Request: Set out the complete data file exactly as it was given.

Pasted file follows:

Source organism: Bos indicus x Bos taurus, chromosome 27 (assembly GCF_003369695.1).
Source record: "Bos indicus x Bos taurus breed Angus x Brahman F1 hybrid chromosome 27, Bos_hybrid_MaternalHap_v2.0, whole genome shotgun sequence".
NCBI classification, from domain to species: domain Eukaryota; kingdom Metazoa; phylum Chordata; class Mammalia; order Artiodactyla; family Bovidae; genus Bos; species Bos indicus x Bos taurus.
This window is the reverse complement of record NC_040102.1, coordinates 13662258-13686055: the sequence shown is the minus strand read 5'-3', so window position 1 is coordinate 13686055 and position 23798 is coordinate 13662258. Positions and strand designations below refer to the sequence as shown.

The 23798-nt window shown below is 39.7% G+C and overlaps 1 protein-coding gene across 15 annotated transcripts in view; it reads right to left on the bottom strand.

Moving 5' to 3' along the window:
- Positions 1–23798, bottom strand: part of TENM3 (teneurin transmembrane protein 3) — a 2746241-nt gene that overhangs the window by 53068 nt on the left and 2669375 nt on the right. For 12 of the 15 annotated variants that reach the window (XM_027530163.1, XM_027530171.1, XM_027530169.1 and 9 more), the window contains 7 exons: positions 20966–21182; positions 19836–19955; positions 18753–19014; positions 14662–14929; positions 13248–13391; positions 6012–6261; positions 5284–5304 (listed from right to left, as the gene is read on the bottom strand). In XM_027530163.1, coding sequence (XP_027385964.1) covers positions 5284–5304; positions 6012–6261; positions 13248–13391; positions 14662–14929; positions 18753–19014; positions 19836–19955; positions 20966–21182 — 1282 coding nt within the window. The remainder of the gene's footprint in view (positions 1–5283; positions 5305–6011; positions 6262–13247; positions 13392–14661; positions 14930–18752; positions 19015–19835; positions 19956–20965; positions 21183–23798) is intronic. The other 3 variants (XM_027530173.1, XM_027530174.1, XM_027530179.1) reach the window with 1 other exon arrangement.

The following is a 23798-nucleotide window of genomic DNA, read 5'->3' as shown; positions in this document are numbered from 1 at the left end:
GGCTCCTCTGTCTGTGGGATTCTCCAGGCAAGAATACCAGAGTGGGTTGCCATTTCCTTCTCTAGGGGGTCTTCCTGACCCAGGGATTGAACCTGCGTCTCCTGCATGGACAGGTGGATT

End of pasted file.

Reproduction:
Source organism: Bos indicus x Bos taurus, chromosome 27 (assembly GCF_003369695.1).
Source record: "Bos indicus x Bos taurus breed Angus x Brahman F1 hybrid chromosome 27, Bos_hybrid_MaternalHap_v2.0, whole genome shotgun sequence".
NCBI classification, from domain to species: domain Eukaryota; kingdom Metazoa; phylum Chordata; class Mammalia; order Artiodactyla; family Bovidae; genus Bos; species Bos indicus x Bos taurus.
This window is the reverse complement of record NC_040102.1, coordinates 13662258-13686055: the sequence shown is the minus strand read 5'-3', so window position 1 is coordinate 13686055 and position 23798 is coordinate 13662258. Positions and strand designations below refer to the sequence as shown.

The 23798-nt window shown below is 39.7% G+C and overlaps 1 protein-coding gene across 15 annotated transcripts in view; it reads right to left on the bottom strand.

Moving 5' to 3' along the window:
- Positions 1–23798, bottom strand: part of TENM3 (teneurin transmembrane protein 3) — a 2746241-nt gene that overhangs the window by 53068 nt on the left and 2669375 nt on the right. For 12 of the 15 annotated variants that reach the window (XM_027530163.1, XM_027530171.1, XM_027530169.1 and 9 more), the window contains 7 exons: positions 20966–21182; positions 19836–19955; positions 18753–19014; positions 14662–14929; positions 13248–13391; positions 6012–6261; positions 5284–5304 (listed from right to left, as the gene is read on the bottom strand). In XM_027530163.1, coding sequence (XP_027385964.1) covers positions 5284–5304; positions 6012–6261; positions 13248–13391; positions 14662–14929; positions 18753–19014; positions 19836–19955; positions 20966–21182 — 1282 coding nt within the window. The remainder of the gene's footprint in view (positions 1–5283; positions 5305–6011; positions 6262–13247; positions 13392–14661; positions 14930–18752; positions 19015–19835; positions 19956–20965; positions 21183–23798) is intronic. The other 3 variants (XM_027530173.1, XM_027530174.1, XM_027530179.1) reach the window with 1 other exon arrangement.

The following is a 23798-nucleotide window of genomic DNA, read 5'->3' as shown; positions in this document are numbered from 1 at the left end:
GGCTCCTCTGTCTGTGGGATTCTCCAGGCAAGAATACCAGAGTGGGTTGCCATTTCCTTCTCTAGGGGGTCTTCCTGACCCAGGGATTGAACCTGCGTCTCCTGCATGGACAGGTGGATT